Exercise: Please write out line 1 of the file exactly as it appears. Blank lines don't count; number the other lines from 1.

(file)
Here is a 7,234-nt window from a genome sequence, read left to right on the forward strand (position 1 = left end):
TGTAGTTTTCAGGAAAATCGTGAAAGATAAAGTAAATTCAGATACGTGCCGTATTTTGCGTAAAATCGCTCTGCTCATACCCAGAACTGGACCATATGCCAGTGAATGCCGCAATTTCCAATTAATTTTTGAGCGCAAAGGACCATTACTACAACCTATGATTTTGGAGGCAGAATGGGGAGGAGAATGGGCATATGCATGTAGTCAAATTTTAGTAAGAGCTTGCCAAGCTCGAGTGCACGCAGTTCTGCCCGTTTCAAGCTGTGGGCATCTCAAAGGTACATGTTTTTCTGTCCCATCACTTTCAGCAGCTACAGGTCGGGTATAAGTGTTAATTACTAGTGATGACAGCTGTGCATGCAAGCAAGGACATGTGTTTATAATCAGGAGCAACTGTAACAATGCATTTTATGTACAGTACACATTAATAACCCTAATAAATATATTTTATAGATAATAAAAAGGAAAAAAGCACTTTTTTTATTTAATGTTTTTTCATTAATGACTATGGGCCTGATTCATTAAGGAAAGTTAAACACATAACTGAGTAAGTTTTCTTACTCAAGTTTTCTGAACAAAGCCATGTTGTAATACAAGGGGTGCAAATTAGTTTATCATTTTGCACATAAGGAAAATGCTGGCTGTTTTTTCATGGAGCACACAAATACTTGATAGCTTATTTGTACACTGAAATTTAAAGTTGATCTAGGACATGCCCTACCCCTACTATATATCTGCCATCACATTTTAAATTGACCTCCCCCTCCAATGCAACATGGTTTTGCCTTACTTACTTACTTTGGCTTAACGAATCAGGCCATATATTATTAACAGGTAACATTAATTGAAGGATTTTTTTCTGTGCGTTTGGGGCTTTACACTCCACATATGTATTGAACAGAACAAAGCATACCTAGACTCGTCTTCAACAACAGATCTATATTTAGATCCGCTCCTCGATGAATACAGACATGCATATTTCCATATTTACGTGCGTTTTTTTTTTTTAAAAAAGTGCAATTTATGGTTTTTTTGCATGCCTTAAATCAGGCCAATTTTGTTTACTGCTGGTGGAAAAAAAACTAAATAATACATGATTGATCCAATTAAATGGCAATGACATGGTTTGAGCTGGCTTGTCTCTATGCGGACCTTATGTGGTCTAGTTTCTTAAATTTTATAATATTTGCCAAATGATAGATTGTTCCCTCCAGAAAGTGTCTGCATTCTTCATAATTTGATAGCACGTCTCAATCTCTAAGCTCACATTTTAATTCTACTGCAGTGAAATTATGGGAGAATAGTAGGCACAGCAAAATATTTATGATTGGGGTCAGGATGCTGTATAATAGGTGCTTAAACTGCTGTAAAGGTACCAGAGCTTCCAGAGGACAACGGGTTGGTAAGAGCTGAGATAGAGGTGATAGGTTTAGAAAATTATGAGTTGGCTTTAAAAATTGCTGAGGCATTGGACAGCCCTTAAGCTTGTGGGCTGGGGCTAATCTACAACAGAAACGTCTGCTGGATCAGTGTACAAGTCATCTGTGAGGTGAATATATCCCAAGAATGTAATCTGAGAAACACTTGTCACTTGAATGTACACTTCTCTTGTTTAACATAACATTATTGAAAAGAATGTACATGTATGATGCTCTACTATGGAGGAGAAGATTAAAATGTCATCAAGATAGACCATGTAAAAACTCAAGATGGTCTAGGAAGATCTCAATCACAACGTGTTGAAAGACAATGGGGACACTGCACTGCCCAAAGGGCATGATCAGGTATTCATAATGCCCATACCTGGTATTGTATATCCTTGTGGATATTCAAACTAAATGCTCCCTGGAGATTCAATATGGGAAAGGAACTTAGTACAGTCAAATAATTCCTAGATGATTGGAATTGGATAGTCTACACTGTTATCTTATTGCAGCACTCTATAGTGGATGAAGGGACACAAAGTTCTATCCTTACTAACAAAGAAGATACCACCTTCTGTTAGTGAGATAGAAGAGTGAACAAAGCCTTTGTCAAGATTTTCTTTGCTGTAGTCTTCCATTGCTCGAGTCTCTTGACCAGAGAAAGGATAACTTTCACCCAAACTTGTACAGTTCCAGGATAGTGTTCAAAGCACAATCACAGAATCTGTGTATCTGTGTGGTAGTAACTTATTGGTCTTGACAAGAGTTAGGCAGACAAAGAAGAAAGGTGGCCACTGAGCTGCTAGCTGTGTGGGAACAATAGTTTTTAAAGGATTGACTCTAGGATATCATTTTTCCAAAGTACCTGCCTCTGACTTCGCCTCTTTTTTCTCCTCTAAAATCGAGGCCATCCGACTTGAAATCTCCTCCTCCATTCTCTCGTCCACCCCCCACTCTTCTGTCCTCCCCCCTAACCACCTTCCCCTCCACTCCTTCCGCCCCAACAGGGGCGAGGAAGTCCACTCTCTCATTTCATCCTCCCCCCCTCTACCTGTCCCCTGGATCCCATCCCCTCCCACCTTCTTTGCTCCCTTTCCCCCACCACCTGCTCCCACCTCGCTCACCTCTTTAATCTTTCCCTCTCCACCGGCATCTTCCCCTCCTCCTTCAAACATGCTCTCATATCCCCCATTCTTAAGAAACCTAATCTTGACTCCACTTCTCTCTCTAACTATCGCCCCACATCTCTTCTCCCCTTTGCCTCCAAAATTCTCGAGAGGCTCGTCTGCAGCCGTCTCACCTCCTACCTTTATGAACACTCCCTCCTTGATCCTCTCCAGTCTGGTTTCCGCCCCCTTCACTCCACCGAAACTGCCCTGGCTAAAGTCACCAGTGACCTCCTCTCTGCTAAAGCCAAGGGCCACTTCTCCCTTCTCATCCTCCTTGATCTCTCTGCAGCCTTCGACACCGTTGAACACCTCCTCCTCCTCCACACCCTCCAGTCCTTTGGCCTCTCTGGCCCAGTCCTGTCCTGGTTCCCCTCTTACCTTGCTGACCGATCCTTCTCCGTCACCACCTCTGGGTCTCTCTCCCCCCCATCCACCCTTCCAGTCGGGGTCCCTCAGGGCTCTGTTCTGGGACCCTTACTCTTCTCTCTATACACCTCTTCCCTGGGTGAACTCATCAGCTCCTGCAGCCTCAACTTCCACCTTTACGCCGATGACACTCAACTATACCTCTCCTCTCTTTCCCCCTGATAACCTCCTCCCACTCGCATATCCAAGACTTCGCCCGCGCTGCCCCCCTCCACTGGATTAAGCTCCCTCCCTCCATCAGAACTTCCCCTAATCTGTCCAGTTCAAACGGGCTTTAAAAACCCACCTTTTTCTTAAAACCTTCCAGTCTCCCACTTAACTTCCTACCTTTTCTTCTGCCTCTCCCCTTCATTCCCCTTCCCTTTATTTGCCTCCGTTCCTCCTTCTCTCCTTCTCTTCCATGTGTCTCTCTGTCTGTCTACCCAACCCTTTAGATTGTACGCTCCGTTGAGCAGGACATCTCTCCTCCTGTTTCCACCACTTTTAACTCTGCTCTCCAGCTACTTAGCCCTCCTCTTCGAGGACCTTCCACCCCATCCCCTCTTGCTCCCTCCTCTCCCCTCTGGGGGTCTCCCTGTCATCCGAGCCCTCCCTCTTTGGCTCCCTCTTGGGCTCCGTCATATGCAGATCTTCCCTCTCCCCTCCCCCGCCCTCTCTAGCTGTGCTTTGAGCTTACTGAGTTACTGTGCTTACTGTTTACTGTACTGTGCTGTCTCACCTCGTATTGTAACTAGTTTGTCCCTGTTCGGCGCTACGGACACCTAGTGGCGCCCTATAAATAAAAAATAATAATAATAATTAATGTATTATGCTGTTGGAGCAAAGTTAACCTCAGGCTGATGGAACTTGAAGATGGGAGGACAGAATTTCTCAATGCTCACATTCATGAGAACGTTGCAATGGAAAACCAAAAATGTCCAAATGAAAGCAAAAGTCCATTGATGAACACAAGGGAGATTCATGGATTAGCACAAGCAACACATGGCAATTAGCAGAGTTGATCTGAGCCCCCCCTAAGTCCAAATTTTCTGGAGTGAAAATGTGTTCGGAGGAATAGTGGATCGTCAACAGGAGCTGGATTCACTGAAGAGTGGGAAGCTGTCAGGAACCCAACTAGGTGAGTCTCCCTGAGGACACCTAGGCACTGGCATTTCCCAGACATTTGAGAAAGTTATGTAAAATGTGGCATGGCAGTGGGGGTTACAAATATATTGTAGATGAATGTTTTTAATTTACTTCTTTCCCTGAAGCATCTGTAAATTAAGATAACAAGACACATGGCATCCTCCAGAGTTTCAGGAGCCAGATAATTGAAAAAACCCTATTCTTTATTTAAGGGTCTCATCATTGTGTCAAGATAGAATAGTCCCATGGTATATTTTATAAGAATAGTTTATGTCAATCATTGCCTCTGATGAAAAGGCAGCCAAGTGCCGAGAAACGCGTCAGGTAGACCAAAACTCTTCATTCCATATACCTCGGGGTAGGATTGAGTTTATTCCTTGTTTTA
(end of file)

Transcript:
Here is a 7,234-nt window from a genome sequence, read left to right on the forward strand (position 1 = left end):